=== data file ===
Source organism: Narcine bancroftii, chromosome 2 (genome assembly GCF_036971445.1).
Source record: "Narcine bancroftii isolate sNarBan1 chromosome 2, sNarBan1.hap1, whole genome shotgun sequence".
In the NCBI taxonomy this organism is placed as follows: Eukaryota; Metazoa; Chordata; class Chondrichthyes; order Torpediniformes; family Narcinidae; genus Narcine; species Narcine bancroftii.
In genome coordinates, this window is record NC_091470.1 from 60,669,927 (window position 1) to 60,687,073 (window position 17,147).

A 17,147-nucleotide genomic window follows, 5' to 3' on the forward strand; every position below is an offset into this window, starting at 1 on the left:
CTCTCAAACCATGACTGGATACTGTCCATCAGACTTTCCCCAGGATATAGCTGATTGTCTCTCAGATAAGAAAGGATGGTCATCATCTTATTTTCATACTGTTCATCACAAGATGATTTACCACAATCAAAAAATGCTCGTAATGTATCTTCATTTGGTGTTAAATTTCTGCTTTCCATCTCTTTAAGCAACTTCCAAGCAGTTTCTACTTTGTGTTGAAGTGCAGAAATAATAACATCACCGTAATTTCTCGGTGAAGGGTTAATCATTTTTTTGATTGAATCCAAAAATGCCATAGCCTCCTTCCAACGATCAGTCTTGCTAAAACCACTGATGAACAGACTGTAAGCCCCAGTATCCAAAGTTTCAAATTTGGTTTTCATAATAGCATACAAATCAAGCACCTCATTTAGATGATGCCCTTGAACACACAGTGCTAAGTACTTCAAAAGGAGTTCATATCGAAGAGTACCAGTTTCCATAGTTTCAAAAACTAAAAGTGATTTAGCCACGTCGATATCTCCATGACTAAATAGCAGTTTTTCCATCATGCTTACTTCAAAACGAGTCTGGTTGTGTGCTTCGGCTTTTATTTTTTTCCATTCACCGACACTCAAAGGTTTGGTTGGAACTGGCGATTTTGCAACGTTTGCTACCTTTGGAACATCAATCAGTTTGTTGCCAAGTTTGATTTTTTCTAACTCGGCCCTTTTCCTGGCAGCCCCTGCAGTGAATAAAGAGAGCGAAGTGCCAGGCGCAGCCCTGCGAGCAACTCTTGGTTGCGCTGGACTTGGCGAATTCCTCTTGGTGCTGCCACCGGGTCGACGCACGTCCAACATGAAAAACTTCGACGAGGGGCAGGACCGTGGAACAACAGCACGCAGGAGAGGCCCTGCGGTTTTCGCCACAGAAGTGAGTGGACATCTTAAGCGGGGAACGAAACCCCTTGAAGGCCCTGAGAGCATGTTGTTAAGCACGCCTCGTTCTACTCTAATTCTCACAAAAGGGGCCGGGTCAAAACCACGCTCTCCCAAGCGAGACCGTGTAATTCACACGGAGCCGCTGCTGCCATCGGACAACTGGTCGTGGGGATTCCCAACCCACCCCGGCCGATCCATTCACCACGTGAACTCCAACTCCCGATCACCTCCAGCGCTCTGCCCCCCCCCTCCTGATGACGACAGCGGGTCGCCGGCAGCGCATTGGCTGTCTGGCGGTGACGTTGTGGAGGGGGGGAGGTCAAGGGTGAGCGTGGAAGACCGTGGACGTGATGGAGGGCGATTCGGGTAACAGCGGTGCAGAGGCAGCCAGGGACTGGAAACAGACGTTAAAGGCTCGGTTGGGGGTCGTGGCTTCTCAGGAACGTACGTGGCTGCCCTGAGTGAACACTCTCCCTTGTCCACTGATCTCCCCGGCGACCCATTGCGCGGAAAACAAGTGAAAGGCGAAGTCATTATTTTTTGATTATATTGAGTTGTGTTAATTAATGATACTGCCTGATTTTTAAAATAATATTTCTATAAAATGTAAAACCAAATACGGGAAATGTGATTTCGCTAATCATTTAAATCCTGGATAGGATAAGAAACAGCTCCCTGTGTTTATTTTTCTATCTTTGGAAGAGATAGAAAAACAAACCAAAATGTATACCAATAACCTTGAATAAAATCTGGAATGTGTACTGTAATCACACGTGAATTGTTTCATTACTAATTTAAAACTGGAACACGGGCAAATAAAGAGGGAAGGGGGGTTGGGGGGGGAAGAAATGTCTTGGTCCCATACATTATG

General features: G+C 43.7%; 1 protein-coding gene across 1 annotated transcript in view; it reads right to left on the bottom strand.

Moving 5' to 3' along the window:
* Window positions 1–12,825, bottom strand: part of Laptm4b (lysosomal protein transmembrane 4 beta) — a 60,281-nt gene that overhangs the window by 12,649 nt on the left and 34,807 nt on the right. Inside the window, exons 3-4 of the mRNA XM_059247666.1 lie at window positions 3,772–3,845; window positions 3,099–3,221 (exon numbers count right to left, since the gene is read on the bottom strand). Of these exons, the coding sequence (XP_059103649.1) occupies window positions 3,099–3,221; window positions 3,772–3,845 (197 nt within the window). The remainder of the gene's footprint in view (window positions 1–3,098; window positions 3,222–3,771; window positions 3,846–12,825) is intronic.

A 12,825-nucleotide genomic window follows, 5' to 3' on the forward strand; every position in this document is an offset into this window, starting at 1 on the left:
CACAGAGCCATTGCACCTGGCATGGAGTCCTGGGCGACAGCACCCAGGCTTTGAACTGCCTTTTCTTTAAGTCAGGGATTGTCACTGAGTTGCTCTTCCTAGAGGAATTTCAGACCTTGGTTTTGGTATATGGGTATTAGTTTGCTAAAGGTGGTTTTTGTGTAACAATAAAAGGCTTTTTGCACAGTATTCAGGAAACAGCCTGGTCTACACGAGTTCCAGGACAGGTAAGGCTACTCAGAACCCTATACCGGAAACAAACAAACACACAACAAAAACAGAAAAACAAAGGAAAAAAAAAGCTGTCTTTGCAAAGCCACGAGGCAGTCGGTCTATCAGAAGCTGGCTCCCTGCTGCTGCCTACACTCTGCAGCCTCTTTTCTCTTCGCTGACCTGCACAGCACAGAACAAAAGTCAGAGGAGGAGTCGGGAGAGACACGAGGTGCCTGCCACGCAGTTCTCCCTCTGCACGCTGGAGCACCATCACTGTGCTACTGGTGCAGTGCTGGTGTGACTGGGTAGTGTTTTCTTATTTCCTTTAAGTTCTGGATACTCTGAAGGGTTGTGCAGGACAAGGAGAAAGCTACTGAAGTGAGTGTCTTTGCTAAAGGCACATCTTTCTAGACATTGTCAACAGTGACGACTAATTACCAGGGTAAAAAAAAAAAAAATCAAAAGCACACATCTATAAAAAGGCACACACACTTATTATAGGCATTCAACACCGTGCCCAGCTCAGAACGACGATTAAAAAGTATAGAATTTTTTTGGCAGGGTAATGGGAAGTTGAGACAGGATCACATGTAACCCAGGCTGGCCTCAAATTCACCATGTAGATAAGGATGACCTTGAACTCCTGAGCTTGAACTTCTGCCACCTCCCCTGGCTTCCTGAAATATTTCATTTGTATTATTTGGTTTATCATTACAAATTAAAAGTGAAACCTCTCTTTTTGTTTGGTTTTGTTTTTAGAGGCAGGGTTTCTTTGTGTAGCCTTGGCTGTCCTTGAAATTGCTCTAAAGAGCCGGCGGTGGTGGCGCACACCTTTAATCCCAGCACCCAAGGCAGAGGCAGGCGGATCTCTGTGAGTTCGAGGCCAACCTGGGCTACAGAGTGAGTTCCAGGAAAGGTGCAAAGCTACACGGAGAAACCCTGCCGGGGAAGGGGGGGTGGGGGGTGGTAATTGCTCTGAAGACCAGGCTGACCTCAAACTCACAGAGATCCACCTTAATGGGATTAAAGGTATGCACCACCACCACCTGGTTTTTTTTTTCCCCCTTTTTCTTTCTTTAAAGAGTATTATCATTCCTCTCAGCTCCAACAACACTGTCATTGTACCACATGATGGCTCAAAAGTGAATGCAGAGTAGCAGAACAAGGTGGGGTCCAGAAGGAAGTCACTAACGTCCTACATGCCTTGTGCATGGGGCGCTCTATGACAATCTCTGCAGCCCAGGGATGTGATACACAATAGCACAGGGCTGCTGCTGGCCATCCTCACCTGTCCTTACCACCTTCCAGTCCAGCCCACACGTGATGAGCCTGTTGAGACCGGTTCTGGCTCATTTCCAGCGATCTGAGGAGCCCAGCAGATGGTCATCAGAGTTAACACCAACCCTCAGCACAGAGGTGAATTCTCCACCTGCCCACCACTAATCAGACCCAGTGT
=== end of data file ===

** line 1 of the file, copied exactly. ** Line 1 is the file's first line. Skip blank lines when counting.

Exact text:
Source organism: Narcine bancroftii, chromosome 2 (genome assembly GCF_036971445.1).